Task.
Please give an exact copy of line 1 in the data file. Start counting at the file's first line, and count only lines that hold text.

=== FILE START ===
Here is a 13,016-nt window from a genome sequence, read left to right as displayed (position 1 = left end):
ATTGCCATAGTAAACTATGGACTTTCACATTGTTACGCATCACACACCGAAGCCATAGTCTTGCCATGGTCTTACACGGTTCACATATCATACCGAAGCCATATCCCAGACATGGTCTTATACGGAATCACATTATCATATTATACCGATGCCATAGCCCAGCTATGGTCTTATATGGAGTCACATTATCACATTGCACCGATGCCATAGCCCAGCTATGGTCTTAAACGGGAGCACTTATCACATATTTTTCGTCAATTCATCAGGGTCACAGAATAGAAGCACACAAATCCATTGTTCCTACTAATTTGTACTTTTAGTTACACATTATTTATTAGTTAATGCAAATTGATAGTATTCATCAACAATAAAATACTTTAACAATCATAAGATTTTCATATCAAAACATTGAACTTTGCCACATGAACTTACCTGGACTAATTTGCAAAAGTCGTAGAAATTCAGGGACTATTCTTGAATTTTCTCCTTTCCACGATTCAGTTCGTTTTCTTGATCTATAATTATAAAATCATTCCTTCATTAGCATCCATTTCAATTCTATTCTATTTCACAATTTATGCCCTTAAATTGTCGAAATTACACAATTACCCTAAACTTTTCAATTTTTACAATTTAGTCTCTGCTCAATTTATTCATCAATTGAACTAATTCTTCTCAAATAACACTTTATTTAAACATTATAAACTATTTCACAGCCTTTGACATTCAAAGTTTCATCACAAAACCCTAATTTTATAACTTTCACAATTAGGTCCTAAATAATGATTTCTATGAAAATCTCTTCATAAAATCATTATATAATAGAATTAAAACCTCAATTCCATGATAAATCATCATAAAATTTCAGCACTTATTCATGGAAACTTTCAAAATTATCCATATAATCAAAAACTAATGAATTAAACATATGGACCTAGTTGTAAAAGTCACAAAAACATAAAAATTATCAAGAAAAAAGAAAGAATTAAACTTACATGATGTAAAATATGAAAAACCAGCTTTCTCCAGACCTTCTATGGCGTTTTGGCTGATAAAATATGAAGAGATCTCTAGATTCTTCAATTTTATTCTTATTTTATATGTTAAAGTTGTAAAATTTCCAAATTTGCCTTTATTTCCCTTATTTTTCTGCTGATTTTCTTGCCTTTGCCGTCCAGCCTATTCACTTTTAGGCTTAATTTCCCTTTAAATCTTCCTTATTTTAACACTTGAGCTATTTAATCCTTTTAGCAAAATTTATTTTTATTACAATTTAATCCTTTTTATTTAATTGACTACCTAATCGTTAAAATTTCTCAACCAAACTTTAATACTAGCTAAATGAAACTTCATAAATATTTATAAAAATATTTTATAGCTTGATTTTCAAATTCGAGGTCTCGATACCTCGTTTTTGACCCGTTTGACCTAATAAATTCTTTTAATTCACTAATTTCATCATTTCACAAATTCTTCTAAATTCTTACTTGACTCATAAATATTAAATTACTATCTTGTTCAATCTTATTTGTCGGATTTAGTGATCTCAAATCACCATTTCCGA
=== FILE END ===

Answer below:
Here is a 13,016-nt window from a genome sequence, read left to right as displayed (position 1 = left end):